Unfortunately, what that has done is it has encouraged the states to keep collecting more and more levels of child support. Well, you can’t collect child support unless you award child support or alimony in family court. If the awards were to go to zero, the collections would go to zero, and the states would lose this federal matching money.
The judges all know this; the judges’ pensions are dependent on the state’s remaining solvent, and as we went through a couple of years ago, there was a lot of question about the solvency of our states. In fact, I think it’s still a big issue; it’s just not discussed as actively right now. So any loss of significant amounts of revenue to the state is something that could cause the states to default on their pensions.
The entire court system is populated by people who expect to get retirement pensions someday, and they don’t want the state to go bankrupt or to somehow have to give everybody a haircut on their pensions, and so they’re incentivized to keep this gravy train going. And the only way you keep the gravy train going is if you assess that there’s a disparity in income between the parents, and you assign one of the parents the majority of custody time. If you were to give equal custody to both parents as a routine, the amount of child support being paid would drop dramatically, and the federal matching funds would drop dramatically.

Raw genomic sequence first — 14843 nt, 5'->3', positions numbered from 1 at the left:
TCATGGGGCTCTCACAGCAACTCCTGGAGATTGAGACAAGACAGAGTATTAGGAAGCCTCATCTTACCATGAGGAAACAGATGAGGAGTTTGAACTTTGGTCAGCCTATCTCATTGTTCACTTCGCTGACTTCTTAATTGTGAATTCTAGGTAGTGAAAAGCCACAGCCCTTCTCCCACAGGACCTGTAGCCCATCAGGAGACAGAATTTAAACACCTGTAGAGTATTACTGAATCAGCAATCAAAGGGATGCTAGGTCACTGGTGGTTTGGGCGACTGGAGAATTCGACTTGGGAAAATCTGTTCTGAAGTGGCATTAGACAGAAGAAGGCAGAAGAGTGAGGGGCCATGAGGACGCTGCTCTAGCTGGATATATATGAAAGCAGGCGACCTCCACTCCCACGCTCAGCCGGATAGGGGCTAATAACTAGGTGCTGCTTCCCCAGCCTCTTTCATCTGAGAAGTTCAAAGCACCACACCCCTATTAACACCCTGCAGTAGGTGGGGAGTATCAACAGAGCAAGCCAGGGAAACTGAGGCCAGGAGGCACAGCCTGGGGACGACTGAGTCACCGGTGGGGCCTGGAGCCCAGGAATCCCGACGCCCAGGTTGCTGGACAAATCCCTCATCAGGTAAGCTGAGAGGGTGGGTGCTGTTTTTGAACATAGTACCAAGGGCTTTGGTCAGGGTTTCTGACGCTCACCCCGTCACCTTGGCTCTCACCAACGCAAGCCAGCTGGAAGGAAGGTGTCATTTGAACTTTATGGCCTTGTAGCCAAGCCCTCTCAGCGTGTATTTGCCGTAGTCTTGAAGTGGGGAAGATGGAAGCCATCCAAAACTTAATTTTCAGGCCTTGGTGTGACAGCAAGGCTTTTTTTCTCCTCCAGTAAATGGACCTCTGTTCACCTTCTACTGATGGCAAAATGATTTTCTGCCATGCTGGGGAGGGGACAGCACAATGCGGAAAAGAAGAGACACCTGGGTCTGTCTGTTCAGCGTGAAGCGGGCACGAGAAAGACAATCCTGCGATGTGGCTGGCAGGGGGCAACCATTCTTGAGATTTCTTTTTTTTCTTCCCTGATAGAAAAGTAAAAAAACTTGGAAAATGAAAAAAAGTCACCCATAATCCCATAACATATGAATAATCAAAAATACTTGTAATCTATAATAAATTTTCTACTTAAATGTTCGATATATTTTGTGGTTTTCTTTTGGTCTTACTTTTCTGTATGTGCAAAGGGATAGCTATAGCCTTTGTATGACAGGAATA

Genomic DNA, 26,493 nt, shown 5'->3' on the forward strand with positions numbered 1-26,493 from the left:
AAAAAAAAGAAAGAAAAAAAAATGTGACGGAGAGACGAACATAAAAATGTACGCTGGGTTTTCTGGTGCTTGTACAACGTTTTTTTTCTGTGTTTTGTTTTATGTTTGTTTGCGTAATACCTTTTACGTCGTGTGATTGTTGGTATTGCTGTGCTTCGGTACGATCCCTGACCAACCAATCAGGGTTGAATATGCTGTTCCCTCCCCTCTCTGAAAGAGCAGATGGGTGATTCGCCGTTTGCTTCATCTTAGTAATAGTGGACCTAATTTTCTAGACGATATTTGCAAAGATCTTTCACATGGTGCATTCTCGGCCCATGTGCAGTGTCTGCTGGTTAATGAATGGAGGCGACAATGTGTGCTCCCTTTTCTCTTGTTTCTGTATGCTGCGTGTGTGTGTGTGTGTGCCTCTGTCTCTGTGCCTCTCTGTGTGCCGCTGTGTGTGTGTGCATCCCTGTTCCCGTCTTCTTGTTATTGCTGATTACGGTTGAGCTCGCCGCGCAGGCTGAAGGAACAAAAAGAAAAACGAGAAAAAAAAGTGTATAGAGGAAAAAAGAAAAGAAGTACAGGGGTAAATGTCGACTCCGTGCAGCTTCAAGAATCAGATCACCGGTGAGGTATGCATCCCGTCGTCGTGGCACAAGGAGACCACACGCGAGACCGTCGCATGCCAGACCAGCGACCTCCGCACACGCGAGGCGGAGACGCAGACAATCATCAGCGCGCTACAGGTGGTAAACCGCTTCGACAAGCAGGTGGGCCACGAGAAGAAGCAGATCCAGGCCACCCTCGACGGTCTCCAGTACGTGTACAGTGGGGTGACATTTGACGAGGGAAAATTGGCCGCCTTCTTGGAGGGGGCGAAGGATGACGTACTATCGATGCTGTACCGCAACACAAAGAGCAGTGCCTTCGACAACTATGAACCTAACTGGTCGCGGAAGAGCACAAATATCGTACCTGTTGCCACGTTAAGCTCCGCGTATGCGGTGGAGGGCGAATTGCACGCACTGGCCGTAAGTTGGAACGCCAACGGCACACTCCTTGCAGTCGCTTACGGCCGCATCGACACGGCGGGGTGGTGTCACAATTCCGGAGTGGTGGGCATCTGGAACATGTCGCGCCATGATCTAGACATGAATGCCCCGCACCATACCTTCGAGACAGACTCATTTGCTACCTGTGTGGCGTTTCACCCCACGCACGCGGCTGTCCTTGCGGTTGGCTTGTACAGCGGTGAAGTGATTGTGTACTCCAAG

So I think all around, our system is set up to not encourage shared parenting and to financially incentivize battles that help the professionals and help the judges and the other court employees who are part of the system.
ROBERT: So what can people do to initiate change? I watched the film, and at the end of it I was enraged, but I didn’t know what steps to take. What should viewers do to help change this system? It seems quite a daunting task.
JOE: Help us out. I’m not asking for money. We’re funding this all ourselves because we’d like to see reform take place. I’m organizing a reform conference November 15th and 16th in Washington, D.C. where I’d like to hear from people who want to speak or attend the conference. Contribute your ideas on how we can reform the system.